I first saw this movie at the cinema and it really does make you feel so much better. Every scene brings either tears from laughing or tears of joy in the well written and acted romantic moments.
This movie really is worth buying... NOW!!!
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on 16 December 2005
Nia Vardalas stars as Toula, the plain unadorned 30 year old single, "unmarried" daughter of a Greek family who have successfully assimilated into American life. They are the owners of "Dancing Zorba's" a popular neighborhood Greek Restaurant in Chicago. Like Greeks everywhere, the cultural values are instilled into the offspring early in life and the extended family is *most* important ... it is central to their lives. This film is a light-hearted comedy which exaggerates some of the amusing moments about a good obedient daughter who is trying to meet the expectations of her Greek immigrant parents and who is also trying to be independent and make a life for herself.
While fulfilling her parents wishes and living within the cultural milieu of the family, Toula dreams of some independence ... she realizes she can contribute something more than being a seating hostess and cashier at the family restaurant. She recalls being in grammar school when she was the only dark brown haired girl, sitting alone eating her packed lunch, home-made "moussaka". At the next table a group of blond haired girls were laughing and asked her what she was eating, Toula told them. Afterwards, one had mocked her food, calling it "moose kaka", making all the girls giggle. At that age Toula felt she was an outsider ... now as a young adult, she wants to spread her wings, take a course at the local university, prove her self-worth and that she is intelligent, not so different from everyone else. She receives the support of her mother and Aunt who convince her dad that she would be a valuable asset at her Aunt's travel agency ... he agrees and they exchange family employees, her male cousin will work at Dancing Zorbas, while Toula will work at the travel agency. After this point in the film, Toula blossoms from a "plain Jane" into an attractive young lady who begins expressing her own interests apart from the family circle. While working at the agency ... a young man walks past the window and waves to her. She recalls he was a customer at Dancing Zorba's, when she was plainly dressed, awkward and shy, while serving him coffee. Now, she is both embarrassed and flatterred by his amusing antics as he tries to capture her attention when working. His ploy works ... they meet and date. Toula makes excuses to the family that she is taking a pottery class in the evening so that she can see Ian Miller, who is a grammar school teacher and vegetarian. He comes from a family that is best described as W.A.S.P.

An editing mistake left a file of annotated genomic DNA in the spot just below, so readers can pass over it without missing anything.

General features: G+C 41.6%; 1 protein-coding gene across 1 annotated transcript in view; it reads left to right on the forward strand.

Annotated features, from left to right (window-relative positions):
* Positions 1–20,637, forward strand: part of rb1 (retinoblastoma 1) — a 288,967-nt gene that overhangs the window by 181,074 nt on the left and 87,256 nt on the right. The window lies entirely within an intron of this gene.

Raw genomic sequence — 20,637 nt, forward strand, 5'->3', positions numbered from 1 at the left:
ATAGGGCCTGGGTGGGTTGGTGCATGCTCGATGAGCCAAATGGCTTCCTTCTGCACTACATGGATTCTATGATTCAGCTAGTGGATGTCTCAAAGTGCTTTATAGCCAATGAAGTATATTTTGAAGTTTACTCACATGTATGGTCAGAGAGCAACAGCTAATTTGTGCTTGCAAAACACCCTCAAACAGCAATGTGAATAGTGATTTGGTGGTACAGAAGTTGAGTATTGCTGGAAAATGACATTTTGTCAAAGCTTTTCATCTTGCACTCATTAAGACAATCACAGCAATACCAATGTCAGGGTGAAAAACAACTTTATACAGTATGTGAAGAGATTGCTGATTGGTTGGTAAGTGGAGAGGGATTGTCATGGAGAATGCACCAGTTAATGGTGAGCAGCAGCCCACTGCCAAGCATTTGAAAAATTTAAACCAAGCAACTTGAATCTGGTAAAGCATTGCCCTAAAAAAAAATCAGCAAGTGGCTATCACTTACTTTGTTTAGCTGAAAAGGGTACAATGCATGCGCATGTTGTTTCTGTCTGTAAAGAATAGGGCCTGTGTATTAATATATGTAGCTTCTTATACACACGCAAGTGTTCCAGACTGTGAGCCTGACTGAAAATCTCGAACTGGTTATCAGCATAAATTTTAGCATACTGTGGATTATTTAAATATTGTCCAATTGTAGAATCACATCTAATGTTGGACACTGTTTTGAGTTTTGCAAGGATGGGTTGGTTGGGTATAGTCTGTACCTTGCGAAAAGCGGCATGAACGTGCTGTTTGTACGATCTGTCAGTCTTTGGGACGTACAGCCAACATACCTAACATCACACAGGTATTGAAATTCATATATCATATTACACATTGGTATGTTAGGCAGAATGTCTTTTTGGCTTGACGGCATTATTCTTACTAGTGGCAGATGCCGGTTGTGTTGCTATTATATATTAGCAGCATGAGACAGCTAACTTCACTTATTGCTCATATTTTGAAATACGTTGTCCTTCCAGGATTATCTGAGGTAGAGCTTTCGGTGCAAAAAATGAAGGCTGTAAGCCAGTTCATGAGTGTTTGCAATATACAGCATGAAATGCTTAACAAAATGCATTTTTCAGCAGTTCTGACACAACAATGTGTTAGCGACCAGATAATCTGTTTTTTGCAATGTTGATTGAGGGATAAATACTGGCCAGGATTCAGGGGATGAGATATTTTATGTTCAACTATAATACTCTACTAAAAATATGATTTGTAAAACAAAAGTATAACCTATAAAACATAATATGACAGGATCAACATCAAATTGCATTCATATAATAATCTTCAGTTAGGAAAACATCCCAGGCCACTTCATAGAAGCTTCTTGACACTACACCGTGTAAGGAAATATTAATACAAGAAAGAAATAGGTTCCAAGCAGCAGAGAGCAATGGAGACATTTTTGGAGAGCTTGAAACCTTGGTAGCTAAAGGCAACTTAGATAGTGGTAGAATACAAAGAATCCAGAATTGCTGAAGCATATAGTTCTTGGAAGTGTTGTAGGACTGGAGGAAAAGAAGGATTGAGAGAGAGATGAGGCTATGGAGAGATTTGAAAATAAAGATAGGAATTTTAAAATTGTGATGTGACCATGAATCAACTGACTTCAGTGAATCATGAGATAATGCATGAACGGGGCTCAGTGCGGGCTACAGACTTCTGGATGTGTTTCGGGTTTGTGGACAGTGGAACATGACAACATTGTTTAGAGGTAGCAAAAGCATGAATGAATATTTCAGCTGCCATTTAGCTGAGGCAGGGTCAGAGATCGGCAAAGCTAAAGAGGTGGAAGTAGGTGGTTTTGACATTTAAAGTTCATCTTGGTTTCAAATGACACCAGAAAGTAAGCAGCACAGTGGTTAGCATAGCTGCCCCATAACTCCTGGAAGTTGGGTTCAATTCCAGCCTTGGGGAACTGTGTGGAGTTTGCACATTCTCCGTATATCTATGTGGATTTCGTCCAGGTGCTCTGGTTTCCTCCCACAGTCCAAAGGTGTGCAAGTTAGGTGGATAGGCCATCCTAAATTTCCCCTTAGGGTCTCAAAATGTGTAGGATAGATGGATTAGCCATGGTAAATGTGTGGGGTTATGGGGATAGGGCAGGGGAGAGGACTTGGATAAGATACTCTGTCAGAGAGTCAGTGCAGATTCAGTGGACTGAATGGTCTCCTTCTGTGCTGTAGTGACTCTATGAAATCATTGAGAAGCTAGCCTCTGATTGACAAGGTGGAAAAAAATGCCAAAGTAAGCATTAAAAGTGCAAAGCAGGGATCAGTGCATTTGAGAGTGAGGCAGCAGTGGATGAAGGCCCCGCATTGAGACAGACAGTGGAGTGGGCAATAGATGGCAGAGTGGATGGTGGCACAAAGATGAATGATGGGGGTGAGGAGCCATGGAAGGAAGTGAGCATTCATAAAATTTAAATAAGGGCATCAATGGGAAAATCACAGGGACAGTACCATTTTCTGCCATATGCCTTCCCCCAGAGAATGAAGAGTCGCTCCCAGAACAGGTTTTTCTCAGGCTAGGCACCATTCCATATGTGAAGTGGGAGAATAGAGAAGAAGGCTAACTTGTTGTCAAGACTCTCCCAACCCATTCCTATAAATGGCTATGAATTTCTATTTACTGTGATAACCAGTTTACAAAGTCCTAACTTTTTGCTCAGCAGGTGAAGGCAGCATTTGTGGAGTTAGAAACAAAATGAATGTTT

The film has a superb build up of comedy and suspense as Toula and Ian become more serious. They learn about their unique differences but appreciate each other even more and consider them assets. One of the climaxes in the film is when Toula's female cousin catches her kissing Ian at the travel agency ... The cousin mentions the family knows Toula is dating a non-Greek because an Aunt saw them together and spread the news like wild fire. Ian learns protocol and asks Gus Portokalas, Toula's dad, for permission to date his daughter. Gus refuses because Ian is not Greek. Eventually, the families meet and iron out their differences as both Toula and Ian fall further in love ... The manner in which the couple win over Toula's dad and family is the stuff of great comedy. Both families gradually accept that Toula and Ian are meant for each other and will get married ... but only *after* Ian agrees to convert to the Greek Orthodox so he can marry within her church. Anyone familiar with Greeks who live in the USA will recognize the amusing characters, typical behavior and values that are so realisticlly portrayed in this film. The cast of characters is perfect. This film will appeal to a large audience of different age groups who enjoy comedy and romance.
Erika Borsos (bakonyvilla)